Lusine - The Waiting Room
18 Feb 2013
Jeff McIlwain is about opposites, and their combinations. Over the course of his work as Lusine the Texan producer has explored the overlapping space in a Venn diagram that takes in fluttering, Kompakt techno on one side and helium-light vocal pop on the other.
On The Waiting Room, his third full studio album for Ghostly, McIlwain further strengthens the interstice between production and songwriting. This is effectively a pop record. The textural electronics of his previous sets are intact, but here they are augmented by an apparently full-blown love affair with straight-up saccharine melody.
It is a cover that signals McIlwain’s intentions most effectively. A rework of Electronic’s ‘Get The Message’, to which his wife Sarah contributes vocals, is pitched midway between Rilo Kiley-esque Midwestern AM radio and the more bombastic hinterlands of glitch-pop. It’s a mark of the degree to which Lusine’s sands have shifted that the track would not seem out of place on Bright Eyes’ Noise Floor compilation, such is its dusty-analogue patchwork of globular digitalism and breathy vocals.
The vocal tracks here are all in a similar vein, and it is one that McIlwain exploits effectively. ‘Without A Plan’, easily the strongest song in the set, is a heartbroken thing full of gentle, undulating sidechain and vocals chopped to degrees of syllables, all gently swelling towards a gulping, gut-wrenched chorus. It is, with the possible exception of ‘Every Disguise’, the best-realised song in McIlwain’s catalogue, and one that hints at bountiful rewards were he to continue down the poppier path.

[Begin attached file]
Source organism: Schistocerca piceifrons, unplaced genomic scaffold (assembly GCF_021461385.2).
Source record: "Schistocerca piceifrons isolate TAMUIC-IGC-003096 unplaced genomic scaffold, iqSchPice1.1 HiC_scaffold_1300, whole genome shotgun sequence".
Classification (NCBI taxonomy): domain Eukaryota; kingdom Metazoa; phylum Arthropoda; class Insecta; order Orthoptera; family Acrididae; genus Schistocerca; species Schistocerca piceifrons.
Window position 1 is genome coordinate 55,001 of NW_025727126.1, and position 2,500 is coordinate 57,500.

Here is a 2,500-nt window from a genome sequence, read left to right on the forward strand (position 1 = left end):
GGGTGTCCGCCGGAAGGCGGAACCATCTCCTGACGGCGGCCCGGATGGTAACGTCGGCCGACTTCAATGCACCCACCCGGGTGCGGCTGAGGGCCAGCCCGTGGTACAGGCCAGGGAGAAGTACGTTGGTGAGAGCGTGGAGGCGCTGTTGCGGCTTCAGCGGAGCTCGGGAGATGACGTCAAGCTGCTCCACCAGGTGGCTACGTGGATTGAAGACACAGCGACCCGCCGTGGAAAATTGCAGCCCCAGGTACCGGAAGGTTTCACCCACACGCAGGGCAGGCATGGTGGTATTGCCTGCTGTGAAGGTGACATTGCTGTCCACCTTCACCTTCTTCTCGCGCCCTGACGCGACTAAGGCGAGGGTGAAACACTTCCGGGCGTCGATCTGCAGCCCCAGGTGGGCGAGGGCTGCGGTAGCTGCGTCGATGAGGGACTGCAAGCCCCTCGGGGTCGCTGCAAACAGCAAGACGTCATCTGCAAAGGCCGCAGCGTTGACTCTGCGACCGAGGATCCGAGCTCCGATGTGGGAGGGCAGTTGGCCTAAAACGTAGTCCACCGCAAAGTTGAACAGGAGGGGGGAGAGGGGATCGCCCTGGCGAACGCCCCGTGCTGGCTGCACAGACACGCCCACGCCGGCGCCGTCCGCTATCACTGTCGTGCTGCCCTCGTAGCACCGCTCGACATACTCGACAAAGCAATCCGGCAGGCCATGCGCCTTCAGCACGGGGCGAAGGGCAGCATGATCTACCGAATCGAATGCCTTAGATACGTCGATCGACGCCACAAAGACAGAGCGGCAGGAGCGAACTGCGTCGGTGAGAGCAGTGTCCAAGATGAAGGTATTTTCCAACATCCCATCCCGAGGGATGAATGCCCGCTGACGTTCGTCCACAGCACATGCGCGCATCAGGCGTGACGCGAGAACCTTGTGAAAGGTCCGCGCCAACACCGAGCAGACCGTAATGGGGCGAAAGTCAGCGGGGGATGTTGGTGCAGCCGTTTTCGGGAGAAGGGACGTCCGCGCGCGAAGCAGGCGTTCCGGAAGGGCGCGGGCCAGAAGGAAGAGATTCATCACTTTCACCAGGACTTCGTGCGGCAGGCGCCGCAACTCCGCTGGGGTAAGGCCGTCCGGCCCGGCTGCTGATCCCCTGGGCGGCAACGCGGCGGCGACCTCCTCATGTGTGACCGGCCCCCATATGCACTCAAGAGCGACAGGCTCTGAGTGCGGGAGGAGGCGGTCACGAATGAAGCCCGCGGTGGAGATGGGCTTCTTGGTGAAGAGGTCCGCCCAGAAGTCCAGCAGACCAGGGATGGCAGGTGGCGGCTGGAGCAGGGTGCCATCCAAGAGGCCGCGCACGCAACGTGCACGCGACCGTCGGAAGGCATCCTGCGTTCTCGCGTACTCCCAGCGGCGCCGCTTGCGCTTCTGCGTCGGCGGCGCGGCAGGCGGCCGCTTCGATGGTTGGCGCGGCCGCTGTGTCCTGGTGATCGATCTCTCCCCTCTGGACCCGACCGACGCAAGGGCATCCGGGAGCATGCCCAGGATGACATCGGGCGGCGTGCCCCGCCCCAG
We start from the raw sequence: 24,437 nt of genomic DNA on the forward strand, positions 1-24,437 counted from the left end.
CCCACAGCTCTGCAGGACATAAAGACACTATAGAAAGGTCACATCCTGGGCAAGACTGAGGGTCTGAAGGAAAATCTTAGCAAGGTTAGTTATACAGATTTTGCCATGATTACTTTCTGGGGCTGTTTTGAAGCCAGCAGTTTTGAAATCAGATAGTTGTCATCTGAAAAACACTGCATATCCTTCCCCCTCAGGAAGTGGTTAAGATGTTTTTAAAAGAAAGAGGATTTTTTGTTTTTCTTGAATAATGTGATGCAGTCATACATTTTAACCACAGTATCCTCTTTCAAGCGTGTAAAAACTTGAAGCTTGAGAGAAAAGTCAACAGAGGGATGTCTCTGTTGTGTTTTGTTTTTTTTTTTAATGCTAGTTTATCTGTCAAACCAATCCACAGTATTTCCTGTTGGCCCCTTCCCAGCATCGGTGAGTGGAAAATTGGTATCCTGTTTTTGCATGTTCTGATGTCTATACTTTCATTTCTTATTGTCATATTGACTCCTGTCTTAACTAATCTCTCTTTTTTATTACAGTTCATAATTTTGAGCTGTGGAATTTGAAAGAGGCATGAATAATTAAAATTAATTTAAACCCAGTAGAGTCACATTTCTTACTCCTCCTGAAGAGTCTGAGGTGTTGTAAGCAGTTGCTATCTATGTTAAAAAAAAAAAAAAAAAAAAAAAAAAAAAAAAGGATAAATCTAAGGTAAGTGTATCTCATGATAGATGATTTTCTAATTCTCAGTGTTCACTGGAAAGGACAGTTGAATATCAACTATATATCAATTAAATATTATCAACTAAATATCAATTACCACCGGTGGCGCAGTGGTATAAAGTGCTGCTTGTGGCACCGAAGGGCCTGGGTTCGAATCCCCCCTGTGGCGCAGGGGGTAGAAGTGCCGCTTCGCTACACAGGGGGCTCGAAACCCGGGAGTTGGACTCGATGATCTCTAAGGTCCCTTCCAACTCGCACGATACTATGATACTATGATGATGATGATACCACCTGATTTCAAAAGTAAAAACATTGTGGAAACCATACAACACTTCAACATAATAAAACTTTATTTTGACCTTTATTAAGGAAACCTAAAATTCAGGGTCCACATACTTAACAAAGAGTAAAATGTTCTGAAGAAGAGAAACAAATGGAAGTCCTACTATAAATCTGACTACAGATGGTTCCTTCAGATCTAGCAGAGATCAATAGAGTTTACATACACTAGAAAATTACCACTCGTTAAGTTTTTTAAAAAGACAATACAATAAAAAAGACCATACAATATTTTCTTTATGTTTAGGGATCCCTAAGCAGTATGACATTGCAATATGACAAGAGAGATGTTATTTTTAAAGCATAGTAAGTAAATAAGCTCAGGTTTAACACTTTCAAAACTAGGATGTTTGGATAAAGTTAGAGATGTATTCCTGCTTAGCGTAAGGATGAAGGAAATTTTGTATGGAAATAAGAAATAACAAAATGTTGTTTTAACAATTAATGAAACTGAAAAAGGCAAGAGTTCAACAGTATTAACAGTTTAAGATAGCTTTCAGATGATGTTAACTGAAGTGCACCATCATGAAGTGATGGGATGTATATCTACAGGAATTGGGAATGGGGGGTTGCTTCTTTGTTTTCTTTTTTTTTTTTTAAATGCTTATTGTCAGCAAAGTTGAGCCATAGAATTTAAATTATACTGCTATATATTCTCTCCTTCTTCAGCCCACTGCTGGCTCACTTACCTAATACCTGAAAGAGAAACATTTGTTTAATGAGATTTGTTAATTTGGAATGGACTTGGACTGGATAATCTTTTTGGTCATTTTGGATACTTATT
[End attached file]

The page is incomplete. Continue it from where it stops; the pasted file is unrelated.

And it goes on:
Elsewhere McIlwain tilts further towards more straightforward house. On ‘Lucky’ the producer applies his micro-cut vocal treatment to a pensive, night-drive chord progression, knitting the two together with what sound like arpeggios from which most of the notes have been subtracted. The result is another album highlight; a deeply satisfying, intensely filmic track painted in flickering neon.
And yet The Waiting Room doesn’t quite stick. There are some meaty high-points here but they are strung leanly amongst rather a lot of filler, much of which comes in the second half of the record. By the last three tracks McIlwain’s sense of melody begins if not to desert him then to at least take a wander, such that there is little to grab hold of after ‘First Call’. The record ends not so much with a bang as with a digital sigh, McIlwain having been unable to keep up the momentum over ten tracks.
It’s a shame, because there is much of worth here; indeed, ‘Without A Plan’ alone is worth the price of the record. The Waiting Room is a good illustration that McIlwain’s considerable talents might be best put to use crafting these sorts of gloriously bruised digi-pop songs. If he can keep it up over the course of a full album, McIlwain’s next effort will truly be something with which to contend.